Tim Monkhouse has a lot to thank his mother for. Likewise, his own son, Tom, owes his father a debt of gratitude.
In Tim’s case, it was his mother’s insistence that she couldn’t be expected to do everything for him and his three siblings and the need to learn to fend for themselves’ on the food front.
Hence by the time the 55 year old left home to go to university, his mealtime repertoire extended far beyond heating up a can of baked beans or boiling an egg (which simple task is beyond a frightening number of today’s teenagers and twenty-somethings who have flown the nest).
Tim’s mother was also an adventurous home cook for her time. Family holidays to countries like France, Italy and Austria had opened her eyes to other culinary cultures and in an age when Pot Noodles and Vesta paella and curries were thought of as the height of meal time sophistication, it wasn’t unusual for the Monkhouse’s to be dining on colourful home cooked pasta dishes and Indian food.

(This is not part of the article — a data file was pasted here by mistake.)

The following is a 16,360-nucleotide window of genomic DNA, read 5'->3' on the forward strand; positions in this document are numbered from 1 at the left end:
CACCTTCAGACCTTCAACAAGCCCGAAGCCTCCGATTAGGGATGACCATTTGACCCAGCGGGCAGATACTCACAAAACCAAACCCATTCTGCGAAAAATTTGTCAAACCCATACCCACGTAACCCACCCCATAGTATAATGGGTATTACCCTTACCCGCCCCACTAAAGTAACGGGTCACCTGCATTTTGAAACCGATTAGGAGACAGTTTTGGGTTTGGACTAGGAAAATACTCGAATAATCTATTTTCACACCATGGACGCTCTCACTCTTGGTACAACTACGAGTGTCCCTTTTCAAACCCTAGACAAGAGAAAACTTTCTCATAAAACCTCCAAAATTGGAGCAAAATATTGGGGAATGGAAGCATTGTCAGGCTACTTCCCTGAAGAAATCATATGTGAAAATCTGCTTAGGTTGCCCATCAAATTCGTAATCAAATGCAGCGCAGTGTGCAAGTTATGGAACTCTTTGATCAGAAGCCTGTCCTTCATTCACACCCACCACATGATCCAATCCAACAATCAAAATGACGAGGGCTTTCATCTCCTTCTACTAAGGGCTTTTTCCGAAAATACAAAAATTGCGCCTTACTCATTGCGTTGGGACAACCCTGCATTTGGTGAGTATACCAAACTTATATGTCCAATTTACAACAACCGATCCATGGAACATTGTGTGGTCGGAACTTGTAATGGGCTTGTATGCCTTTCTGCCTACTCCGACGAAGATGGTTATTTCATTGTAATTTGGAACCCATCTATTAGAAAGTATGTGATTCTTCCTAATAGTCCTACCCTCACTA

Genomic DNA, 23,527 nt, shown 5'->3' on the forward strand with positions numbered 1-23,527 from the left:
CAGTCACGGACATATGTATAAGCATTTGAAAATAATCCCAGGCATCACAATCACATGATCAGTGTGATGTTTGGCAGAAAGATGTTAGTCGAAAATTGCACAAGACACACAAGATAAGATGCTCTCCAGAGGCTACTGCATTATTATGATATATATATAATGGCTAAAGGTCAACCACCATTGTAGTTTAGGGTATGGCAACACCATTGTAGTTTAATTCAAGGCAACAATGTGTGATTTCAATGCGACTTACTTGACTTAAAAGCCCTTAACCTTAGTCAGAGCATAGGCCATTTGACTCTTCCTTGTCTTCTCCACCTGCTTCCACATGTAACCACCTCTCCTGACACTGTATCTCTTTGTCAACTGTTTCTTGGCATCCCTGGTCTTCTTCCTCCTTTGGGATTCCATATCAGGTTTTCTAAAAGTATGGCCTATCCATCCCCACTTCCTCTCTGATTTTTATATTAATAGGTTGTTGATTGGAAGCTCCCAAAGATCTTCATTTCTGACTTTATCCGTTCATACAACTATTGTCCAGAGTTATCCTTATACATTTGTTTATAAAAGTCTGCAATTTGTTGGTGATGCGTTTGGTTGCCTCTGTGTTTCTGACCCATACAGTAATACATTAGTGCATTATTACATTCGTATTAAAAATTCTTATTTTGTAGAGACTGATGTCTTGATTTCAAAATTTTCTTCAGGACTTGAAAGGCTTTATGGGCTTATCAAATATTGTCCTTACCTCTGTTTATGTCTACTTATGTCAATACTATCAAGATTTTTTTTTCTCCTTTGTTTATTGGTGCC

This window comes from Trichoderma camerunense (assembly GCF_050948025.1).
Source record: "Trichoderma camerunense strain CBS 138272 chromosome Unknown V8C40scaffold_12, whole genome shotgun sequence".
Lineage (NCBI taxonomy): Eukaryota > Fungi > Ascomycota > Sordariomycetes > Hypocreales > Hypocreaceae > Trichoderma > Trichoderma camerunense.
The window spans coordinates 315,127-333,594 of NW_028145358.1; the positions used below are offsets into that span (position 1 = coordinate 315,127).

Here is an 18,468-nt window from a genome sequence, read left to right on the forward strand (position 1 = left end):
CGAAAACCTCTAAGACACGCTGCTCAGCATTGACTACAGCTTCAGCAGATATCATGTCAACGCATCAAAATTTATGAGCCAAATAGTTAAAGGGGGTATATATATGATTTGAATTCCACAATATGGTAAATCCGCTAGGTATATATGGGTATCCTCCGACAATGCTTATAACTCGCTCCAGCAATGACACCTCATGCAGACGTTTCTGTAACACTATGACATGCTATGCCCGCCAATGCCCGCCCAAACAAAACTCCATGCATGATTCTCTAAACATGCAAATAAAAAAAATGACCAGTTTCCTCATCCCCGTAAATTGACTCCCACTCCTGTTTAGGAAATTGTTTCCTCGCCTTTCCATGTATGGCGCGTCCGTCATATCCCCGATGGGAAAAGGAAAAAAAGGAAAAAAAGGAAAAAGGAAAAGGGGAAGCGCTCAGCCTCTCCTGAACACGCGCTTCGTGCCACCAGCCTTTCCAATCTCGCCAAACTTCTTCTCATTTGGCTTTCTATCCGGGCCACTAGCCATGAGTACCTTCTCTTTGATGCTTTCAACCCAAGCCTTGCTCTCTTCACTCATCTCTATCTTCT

From an early age Tim developed a taste for both the exotic and experimenting in the kitchen.
Fast forward a few years and for his eighth birthday Tim bought Tom not the latest gadget or must-have Lego set but a fine dining cookbook. From that moment Tom says he “never looked back.”
He read the recipe book from cover to cover in the way other people devour fiction novels. And he fell in love with good food, the gastronomic possibilities it offers and cooking in general.
It was perhaps inevitable then that after pursuing other careers, Tim and Tom would eventually decide to follow their hearts and stomachs rather than their heads and join forces to launch their own food venture – Papa Ganoush.